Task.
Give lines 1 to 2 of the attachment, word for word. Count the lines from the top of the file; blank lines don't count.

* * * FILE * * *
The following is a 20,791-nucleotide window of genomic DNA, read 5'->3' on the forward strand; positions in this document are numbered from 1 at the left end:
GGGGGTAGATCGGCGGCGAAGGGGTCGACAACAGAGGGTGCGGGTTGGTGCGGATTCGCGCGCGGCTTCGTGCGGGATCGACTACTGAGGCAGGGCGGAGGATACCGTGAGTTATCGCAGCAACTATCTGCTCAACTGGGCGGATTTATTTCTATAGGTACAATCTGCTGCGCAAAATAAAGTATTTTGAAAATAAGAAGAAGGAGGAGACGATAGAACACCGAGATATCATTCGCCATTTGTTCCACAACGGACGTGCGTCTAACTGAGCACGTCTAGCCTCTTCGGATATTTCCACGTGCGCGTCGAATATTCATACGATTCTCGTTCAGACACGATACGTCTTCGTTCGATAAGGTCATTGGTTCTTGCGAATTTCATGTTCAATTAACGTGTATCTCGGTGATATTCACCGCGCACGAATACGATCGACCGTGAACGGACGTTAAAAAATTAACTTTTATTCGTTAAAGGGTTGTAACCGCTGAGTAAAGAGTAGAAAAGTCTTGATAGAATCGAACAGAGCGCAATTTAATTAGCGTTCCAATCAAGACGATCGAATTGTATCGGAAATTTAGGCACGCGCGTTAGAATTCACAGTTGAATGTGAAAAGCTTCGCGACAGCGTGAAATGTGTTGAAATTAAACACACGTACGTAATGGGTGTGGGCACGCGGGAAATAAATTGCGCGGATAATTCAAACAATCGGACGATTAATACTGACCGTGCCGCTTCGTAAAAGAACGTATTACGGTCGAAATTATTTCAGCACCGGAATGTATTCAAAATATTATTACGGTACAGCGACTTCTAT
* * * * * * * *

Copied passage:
The following is a 20,791-nucleotide window of genomic DNA, read 5'->3' on the forward strand; positions in this document are numbered from 1 at the left end:
GGGGGTAGATCGGCGGCGAAGGGGTCGACAACAGAGGGTGCGGGTTGGTGCGGATTCGCGCGCGGCTTCGTGCGGGATCGACTACTGAGGCAGGGCGGAGGATACCGTGAGTTATCGCAGCAACTATCTGCTCAACTGGGCGGATTTATTTCTATAGGTACAATCTGCTGCGCAAAATAAAGTATTTTGAAAATAAGAAGAAGGAGGAGACGATAGAACACCGAGATATCATTCGCCATTTGTTCCACAACGGACGTGCGTCTAACTGAGCACGTCTAGCCTCTTCGGATATTTCCACGTGCGCGTCGAATATTCATACGATTCTCGTTCAGACACGATACGTCTTCGTTCGATAAGGTCATTGGTTCTTGCGAATTTCATGTTCAATTAACGTGTATCTCGGTGATATTCACCGCGCACGAATACGATCGACCGTGAACGGACGTTAAAAAATTAACTTTTATTCGTTAAAGGGTTGTAACCGCTGAGTAAAGAGTAGAAAAGTCTTGATAGAATCGAACAGAGCGCAATTTAATTAGCGTTCCAATCAAGACGATCGAATTGTATCGGAAATTTAGGCACGCGCGTTAGAATTCACAGTTGAATGTGAAAAGCTTCGCGACAGCGTGAAATGTGTTGAAATTAAACACACGTACGTAATGGGTGTGGGCACGCGGGAAATAAATTGCGCGGATAATTCAAACAATCGGACGATTAATACTGACCGTGCCGCTTCGTAAAAGAACGTATTACGGTCGAAATTATTTCAGCACCGGAATGTATTCAAAATATTATTACGGTACAGCGACTTCTAT